Elephantiasis resurfaces among migrant workers in Mysuru

Are migrant workers employed in Mysuru carrying Lymphatic Filariasis (LF) disease, also known as elephantiasis?

The Department of Health and Family Welfare in Mysuru has come across 11 LF cases last year and five cases so far this year after conducting blood tests on the labourers, visiting their work sites and settlements.

Deadline extended

The incidence of the disease has come at a time when the authorities were in the process of declaring Mysuru as “non-endemic” to Filariasis. The disease is not completely eradicated in the country and the target for its elimination was getting stretched with the report of new cases. Now, the target is to make India free from elephantiasis by 2020.

The migrant populations were screened at night in their camps, with the mobile health teams seeking the blood smears. The teams consisted of doctors and health workers, and a mobile lab for on-the-spot tests. As of now, more than 5,000 migrant workers had undergone screening. Medicines are distributed to the affected persons.

The workers who underwent tests were those hailing from Bihar, Jharkhand and other States. Last year, 11 cases had been reported and five cases had been detected during the survey on elephantiasis conducted so far this year.

Blood smear tests are done to detect microscopic worms in the bloodstream.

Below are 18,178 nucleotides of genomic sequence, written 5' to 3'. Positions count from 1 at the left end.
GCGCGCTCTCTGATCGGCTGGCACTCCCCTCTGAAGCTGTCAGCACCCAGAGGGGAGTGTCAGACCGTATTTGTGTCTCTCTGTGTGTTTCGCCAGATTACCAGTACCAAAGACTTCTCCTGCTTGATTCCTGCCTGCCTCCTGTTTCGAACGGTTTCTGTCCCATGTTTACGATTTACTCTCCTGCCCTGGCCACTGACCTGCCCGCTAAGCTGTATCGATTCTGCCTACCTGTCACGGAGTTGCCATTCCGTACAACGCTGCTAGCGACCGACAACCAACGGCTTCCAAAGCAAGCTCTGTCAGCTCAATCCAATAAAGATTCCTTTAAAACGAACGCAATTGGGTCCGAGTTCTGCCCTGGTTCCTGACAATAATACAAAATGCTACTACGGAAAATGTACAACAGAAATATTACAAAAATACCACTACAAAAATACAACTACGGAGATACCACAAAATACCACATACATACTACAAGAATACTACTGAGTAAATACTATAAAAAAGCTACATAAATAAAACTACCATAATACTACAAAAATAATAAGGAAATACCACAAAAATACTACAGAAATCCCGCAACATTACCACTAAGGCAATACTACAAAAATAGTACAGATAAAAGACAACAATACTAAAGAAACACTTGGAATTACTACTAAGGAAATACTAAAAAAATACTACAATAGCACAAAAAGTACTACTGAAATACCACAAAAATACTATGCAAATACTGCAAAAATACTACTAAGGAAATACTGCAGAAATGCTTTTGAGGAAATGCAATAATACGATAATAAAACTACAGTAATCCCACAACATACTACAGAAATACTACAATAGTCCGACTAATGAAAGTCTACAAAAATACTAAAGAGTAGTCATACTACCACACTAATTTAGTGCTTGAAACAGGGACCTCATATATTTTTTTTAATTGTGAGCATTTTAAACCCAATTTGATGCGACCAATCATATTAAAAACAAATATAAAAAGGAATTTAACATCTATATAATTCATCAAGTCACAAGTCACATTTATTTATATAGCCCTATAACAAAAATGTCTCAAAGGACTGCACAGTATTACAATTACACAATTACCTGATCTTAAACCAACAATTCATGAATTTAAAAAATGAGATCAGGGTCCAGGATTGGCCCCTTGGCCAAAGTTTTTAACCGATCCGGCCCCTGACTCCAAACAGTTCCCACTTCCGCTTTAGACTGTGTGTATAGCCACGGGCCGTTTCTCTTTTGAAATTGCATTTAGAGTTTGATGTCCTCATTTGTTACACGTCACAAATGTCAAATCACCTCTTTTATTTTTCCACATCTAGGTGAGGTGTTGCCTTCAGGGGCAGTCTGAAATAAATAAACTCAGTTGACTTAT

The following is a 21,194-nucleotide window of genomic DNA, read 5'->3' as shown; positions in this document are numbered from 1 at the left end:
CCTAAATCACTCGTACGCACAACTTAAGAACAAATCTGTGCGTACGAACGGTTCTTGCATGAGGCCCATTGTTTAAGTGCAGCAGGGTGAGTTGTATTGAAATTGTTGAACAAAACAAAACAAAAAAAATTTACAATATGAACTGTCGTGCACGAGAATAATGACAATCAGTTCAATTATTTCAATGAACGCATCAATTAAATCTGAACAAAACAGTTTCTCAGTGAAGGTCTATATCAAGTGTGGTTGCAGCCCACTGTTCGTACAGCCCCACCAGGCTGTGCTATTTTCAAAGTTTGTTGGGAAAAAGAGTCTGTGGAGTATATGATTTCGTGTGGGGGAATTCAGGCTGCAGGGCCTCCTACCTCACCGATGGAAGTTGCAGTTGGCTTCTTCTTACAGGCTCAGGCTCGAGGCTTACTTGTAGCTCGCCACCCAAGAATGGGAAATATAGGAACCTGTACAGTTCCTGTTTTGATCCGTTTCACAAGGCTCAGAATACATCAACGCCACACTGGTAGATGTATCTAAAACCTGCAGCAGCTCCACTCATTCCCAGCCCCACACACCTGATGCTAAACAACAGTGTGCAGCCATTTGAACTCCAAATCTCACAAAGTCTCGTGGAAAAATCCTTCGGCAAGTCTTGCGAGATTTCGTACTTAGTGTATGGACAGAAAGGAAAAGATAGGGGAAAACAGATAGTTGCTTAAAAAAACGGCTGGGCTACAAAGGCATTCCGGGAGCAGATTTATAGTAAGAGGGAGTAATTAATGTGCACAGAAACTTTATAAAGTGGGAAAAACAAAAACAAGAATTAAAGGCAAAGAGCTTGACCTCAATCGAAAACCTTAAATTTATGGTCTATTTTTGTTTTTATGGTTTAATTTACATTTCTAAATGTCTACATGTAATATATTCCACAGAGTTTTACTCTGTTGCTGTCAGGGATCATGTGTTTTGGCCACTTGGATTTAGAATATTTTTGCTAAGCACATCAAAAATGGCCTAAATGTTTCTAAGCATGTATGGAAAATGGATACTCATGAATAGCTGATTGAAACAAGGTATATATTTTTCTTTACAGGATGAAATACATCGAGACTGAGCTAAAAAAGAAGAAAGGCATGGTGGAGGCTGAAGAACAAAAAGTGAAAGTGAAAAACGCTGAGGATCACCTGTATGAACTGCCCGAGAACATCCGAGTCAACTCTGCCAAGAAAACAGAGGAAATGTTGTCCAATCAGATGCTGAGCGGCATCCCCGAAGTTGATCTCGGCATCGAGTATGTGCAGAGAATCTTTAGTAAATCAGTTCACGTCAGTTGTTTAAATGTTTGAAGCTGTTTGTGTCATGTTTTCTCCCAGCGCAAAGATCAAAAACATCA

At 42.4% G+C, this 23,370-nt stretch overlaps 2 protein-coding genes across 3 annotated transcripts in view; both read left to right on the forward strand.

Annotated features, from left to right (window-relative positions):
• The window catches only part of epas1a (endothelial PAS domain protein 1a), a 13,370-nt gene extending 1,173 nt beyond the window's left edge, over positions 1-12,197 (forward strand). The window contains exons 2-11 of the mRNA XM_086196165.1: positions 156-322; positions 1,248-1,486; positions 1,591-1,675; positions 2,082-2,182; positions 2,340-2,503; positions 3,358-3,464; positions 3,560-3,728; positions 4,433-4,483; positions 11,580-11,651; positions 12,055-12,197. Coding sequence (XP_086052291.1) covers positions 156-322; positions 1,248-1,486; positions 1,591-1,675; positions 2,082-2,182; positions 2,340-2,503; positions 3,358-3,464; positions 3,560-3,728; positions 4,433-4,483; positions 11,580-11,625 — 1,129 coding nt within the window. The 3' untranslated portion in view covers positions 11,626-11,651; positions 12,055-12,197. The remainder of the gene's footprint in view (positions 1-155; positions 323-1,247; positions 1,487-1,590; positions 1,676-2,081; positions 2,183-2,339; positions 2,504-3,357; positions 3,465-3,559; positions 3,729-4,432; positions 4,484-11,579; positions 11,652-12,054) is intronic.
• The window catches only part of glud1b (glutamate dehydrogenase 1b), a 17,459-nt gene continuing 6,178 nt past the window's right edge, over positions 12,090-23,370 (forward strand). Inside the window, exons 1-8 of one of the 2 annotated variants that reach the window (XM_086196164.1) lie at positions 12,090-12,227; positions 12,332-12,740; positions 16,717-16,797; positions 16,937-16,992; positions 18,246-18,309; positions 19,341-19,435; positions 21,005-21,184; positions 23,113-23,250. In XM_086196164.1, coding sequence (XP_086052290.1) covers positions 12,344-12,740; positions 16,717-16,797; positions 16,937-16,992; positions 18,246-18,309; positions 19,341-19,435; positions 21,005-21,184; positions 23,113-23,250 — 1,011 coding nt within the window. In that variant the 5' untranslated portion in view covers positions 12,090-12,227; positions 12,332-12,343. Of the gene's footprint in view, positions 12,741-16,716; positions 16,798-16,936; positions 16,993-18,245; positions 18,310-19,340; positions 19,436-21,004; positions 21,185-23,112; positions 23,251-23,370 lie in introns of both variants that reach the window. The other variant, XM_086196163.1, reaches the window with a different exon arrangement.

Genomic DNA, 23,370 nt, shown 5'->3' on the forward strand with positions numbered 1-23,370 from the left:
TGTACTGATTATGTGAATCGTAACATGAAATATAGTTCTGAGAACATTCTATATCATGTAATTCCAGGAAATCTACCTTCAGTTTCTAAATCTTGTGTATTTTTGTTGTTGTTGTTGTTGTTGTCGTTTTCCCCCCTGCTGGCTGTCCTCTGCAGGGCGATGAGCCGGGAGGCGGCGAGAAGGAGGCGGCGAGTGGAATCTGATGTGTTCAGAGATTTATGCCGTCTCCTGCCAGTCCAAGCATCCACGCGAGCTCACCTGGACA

This is perhaps for the first time after a long gap that the authorities have come across the prevalence of the disease.

Periodic screening

District Vector Borne Diseases Control Officer Chidambar told The Hindu: “It takes about 11 years for the disease to reach full-blown stage in an infected person. Therefore, periodic screening is important since the person will not come to know that he was carrying the disease until he or she developed the symptoms. The disease affects the legs and causes disfigurement. The disease disables the people and sometime makes them bedridden.”

Dr. Chidambar said the disease is not life threatening but it can affect the morale of the person since it makes him or her immobile because of swollen legs and darkening of skin. “The disease may result in social stigma as well,” he pointed out.


The officer said the screening had been intensified in the wake of the positive cases. “Wherever the migrant workers are found to be working, we go there with our team for periodic screening in the night.”

“The filarial worms that enter the blood stream and grow after a bite from an infected mosquito (culex mosquito) affect the lymph system. It causes severe swelling of the legs and other organs as well,” he explained.

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Printable version | Oct 29, 2020 2:44:16 PM | https://www.thehindu.com/news/national/karnataka/elephantiasis-resurfaces-among-migrant-workers-in-mysuru/article27192833.ece

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